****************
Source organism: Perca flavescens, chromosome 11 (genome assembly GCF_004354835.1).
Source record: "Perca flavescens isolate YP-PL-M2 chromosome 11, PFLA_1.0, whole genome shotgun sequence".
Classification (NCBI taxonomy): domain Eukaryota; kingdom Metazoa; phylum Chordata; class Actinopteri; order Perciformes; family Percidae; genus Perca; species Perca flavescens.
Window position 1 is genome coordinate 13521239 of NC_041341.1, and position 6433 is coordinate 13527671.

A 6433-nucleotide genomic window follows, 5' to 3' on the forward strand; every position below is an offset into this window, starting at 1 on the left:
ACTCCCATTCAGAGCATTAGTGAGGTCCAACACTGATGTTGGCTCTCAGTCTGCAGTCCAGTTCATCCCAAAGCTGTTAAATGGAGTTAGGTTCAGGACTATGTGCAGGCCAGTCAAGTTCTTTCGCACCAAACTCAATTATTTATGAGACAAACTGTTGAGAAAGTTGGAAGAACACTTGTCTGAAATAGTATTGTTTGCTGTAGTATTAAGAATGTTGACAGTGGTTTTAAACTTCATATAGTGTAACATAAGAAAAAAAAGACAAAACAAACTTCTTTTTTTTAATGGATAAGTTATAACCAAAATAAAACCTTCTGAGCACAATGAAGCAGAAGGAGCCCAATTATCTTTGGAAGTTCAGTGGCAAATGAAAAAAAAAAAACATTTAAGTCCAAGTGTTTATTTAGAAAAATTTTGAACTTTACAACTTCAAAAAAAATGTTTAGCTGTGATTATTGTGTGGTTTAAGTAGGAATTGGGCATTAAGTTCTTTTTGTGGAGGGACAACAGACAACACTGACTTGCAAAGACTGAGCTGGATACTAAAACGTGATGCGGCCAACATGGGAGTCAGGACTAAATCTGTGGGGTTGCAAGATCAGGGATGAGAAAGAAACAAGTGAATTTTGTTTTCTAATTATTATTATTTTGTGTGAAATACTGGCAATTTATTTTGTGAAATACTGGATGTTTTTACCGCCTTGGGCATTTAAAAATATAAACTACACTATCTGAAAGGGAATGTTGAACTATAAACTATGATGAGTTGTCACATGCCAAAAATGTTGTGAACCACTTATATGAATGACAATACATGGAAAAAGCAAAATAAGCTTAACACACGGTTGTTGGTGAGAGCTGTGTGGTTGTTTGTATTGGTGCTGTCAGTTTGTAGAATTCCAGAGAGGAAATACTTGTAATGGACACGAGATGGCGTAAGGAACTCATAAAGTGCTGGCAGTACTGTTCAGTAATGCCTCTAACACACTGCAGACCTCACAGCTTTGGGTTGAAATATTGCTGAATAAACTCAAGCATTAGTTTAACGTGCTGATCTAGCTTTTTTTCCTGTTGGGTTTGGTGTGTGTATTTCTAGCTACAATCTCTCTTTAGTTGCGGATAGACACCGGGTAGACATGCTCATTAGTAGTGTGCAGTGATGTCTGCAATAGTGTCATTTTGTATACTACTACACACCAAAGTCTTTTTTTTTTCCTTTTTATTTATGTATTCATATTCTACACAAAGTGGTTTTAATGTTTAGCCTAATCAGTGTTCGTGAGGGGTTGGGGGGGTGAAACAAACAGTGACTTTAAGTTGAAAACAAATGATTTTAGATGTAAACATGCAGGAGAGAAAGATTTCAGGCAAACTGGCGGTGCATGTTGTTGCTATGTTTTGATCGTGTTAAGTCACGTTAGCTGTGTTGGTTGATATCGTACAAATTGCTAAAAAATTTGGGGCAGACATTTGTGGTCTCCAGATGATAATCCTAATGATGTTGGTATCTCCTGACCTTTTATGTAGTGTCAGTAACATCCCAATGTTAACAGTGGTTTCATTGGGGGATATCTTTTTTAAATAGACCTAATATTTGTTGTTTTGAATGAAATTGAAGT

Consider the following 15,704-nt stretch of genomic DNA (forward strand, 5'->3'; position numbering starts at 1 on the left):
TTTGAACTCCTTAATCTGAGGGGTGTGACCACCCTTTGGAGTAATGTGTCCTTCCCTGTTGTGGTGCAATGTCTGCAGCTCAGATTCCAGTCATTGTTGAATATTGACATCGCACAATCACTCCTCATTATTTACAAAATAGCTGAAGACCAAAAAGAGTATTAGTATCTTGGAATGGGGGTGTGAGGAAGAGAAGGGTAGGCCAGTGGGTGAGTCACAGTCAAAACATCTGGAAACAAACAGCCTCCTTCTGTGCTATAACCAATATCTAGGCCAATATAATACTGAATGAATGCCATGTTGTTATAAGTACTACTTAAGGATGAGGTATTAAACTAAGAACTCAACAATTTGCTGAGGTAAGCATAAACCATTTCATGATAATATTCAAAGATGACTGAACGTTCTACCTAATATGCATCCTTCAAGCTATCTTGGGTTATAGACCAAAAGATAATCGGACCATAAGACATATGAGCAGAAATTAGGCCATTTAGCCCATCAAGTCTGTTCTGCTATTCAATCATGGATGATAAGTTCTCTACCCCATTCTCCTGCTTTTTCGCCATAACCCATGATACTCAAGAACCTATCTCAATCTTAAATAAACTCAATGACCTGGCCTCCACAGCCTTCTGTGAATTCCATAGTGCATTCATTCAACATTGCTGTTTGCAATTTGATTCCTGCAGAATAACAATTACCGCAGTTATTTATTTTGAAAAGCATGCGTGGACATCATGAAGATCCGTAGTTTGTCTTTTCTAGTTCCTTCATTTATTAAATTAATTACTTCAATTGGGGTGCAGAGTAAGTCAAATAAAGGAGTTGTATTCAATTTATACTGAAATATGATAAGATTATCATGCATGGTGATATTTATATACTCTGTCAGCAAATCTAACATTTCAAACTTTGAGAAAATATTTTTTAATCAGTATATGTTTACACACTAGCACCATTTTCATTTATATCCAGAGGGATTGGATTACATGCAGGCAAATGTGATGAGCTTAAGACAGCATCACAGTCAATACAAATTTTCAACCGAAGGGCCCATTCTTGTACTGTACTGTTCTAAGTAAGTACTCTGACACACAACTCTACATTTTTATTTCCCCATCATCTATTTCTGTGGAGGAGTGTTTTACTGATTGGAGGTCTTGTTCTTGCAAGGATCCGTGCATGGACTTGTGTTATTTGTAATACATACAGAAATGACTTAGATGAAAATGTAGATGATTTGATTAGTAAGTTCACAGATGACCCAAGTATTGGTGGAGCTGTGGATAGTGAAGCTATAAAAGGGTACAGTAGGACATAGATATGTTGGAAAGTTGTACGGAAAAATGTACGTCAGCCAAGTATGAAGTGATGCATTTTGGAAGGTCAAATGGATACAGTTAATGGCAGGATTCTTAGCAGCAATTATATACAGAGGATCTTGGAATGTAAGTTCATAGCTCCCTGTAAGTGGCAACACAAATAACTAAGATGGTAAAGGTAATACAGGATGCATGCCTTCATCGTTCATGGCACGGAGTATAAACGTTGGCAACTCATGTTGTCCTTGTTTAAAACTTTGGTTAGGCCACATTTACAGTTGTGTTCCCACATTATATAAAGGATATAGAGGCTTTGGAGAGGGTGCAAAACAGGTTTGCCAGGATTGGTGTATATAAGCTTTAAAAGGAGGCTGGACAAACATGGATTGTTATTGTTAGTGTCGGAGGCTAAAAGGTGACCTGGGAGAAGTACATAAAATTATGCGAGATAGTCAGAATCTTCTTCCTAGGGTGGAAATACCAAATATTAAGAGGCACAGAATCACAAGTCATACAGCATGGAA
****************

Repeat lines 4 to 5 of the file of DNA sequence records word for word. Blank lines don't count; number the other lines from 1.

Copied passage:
Window position 1 is genome coordinate 13521239 of NC_041341.1, and position 6433 is coordinate 13527671.

A 6433-nucleotide genomic window follows, 5' to 3' on the forward strand; every position below is an offset into this window, starting at 1 on the left: